Winter is nearly upon us, and so is the cold and flu season. These illnesses are more common this time of year, increasing your risk of getting sick. Avoiding illness is important for many older adults. You may have health conditions that make the effects of sickness worse, as well as children, grandchildren and loved ones you don’t want to spread illness to!
Here are four easy ways to help you avoid common winter illnesses.
Get a flu shot
Influenza, commonly called “the flu,” is an illness caused by one of many viruses. Whilst it is somewhat common, it can be very severe. Complications from the flu can be devastating for some people. These may include bronchitis or pneumonia.
Getting an annual flu vaccination may be especially important for older adults. Influenza can weaken our immune system, making it harder to fight off other illnesses. New Zealand doctors generally recommend that people aged 65 and older receive a flu vaccination every year. Check with your GP, as they can advise if you are healthy enough to receive the vaccination and whether you qualify for a free one.
It’s also important to remember that a flu vaccination does not protect you against colds. The common cold is a different illness that people often mistaken for the flu. There is no vaccination for colds, but our next few tips could help you fight them and other illnesses.
Build a strong immune system
A strong, healthy immune system can help keep us from getting sick. There are many steps you can take to help “boost” your immunities, but the most doctor-approved methods boil down to living a healthy lifestyle.
Diet and exercise may play big parts in building the immune system. Eating plenty of fruits and vegetables could help insure you’re getting enough of the vitamins and minerals your body needs to fight infection. Exercise is also important for good general health, and in turn may help the immune system. Even just 10 minutes of brisk walking every day could help improve a person’s health!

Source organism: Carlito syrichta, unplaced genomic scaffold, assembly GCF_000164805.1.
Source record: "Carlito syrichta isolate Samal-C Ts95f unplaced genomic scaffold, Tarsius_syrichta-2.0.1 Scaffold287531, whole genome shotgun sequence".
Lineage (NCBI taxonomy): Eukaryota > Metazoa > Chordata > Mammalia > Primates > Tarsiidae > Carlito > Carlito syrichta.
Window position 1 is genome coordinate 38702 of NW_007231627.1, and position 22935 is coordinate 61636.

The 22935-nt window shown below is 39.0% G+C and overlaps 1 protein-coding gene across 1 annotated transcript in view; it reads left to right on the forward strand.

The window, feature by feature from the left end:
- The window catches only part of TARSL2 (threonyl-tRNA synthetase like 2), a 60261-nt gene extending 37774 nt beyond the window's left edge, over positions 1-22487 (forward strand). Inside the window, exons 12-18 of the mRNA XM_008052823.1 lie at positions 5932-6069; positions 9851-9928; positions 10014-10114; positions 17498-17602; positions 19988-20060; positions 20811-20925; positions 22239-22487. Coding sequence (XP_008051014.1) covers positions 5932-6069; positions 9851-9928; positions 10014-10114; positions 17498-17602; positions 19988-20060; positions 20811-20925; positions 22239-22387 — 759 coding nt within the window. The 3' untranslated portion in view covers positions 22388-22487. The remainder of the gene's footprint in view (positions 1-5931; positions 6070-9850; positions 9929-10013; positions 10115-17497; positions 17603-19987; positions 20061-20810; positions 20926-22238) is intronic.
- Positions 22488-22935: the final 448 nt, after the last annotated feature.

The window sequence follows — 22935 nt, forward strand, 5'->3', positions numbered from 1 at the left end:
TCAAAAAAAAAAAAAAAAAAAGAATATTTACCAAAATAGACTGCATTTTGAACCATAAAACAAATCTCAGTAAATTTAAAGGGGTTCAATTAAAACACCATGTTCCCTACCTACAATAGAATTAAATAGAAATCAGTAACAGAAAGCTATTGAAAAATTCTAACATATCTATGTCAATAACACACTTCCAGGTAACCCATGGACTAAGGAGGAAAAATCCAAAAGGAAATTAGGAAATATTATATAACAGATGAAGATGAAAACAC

Other healthy habits that may strengthen the immune system include drinking plenty of water and getting enough sleep. Before making any changes to your diet, exercise programme, or lifestyle you may want to speak with your doctor for advice or recommendations.
Practice good hygiene
The germs and viruses that cause illness can live for hours (or sometimes even longer) on some surfaces. If you’re sick, you could unknowingly pass your germs to a family member or friend. Touching common areas, such as door knobs or telephones is often how infections spreads.
Simple hygiene steps can help you stop the spread of illness and stay well yourself. Washing your hands regularly is a great first step. This is especially important before preparing or serving food, after using the toilet or after touching common areas. You may also want to wash your hands after going to the shops during cold and flu season or if you’ve visited someone in hospital.
Covering your mouth and nose when coughing or sneezing is also helpful. As the flu and other illnesses an spread through the air, keeping these germs “close by” could help prevent this. If you’re visiting the doctor’s office or hospital whilst sick, ask for a face mask. It’s considerate to those around you, and will save you from coughing or sneezing into your hand or arm!
Stay away from people showing symptoms
Avoiding illness may sometimes call for stronger measures. The steps above aren’t always foolproof, so staying away from those who are ill may be a better option. This may help sickness from spreading between family members, friends or others in your community.
If a loved one relies on you for care, you may need to be around them whlist they are ill. Otherwise, it might be wise to reschedule visits until they are well. This may be tough, as we often want to provide company or support to ailing family and friends. However, they will likely appreciate your concerns, especially if you have health issues that put you more at risk of getting sick.
It can be possible to come into contact with germs and viruses in public spaces, as well. Washing your hands can help, along with using hand sanitizer in some instances. You can also help lower your chances of falling ill by staying at least a metre away from anyone showing symptoms.
A safe and healthy season
This winter, take some steps to help reduce your risk of falling ill. This could not only support your own health and wellbeing, but also that of your family and friends.